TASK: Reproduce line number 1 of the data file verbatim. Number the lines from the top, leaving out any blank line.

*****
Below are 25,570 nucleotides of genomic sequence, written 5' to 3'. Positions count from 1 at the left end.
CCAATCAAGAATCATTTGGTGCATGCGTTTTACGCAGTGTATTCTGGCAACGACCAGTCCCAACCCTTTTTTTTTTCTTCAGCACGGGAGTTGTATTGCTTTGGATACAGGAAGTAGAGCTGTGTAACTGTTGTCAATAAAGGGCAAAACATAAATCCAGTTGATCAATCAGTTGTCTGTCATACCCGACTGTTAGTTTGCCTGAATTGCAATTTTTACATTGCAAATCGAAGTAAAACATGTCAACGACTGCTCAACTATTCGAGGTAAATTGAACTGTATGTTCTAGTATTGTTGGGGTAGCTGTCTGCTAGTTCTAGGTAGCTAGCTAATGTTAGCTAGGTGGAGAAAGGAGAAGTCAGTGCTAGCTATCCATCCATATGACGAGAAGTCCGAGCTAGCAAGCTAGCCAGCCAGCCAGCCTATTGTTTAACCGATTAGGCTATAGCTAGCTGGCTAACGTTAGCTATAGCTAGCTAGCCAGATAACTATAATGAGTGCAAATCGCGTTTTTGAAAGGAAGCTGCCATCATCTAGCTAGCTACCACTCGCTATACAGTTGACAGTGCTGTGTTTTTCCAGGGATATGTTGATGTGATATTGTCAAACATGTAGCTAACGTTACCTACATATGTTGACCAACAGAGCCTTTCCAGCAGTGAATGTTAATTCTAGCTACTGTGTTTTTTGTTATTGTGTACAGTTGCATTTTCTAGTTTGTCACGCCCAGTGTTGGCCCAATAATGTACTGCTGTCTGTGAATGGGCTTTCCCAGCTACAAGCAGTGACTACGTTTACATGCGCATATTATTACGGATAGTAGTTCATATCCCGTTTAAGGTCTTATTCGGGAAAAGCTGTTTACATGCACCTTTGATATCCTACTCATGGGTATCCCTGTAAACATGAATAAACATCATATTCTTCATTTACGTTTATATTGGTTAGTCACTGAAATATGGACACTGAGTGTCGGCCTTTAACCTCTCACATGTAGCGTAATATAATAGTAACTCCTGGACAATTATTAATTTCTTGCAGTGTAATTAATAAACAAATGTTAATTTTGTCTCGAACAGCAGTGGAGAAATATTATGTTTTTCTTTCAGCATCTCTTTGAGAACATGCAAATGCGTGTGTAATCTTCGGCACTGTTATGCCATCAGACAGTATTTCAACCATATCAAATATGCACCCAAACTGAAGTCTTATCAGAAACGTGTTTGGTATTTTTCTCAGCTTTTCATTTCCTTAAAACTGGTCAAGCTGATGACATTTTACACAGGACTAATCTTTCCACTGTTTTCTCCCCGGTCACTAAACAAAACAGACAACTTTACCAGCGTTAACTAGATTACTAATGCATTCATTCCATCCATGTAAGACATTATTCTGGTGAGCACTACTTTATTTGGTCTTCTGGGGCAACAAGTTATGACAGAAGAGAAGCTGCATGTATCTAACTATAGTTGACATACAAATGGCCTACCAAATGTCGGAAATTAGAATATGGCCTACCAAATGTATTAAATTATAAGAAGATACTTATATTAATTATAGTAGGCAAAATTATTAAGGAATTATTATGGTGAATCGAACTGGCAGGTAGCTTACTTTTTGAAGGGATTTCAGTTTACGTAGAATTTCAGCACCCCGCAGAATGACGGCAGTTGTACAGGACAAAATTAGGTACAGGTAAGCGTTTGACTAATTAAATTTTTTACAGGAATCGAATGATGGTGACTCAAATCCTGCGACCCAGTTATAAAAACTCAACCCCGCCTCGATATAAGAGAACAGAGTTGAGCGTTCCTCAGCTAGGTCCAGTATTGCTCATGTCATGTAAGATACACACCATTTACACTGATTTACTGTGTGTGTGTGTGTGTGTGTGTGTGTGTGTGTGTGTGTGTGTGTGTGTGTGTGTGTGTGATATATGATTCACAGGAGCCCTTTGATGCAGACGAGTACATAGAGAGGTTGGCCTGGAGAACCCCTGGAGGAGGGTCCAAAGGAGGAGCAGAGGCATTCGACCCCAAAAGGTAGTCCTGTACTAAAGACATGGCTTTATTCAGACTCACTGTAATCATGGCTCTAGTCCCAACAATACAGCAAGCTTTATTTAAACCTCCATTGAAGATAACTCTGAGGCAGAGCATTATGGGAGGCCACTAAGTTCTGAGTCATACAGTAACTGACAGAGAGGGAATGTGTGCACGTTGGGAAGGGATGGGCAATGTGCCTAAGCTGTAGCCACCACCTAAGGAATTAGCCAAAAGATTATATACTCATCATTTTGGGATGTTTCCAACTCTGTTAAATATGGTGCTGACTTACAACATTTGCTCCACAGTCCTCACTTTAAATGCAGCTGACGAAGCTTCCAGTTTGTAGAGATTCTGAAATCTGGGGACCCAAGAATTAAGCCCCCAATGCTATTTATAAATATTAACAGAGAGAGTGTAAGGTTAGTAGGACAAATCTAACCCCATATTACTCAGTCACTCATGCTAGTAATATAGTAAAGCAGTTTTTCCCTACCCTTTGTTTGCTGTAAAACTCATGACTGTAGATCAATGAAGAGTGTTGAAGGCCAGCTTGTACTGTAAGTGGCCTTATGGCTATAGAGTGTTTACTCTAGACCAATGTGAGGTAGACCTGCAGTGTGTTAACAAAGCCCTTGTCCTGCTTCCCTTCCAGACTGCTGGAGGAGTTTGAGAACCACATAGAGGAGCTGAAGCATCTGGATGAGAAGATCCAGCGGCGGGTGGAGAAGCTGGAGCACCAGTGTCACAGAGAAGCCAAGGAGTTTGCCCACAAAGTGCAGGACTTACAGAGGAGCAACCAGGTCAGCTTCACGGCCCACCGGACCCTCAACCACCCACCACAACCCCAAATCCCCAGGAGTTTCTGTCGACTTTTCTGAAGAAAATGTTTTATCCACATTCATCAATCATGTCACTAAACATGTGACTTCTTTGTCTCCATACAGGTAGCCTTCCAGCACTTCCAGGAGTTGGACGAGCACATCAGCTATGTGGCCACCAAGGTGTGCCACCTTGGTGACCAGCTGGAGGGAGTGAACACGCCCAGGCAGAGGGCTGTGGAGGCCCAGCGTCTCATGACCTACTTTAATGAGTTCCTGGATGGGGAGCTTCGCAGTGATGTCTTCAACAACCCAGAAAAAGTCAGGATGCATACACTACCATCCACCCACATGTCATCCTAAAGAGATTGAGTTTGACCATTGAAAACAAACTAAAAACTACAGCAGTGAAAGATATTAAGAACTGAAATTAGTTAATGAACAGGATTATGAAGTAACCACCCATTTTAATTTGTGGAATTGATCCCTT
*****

Below are 25,570 nucleotides of genomic sequence, written 5' to 3'. Positions count from 1 at the left end.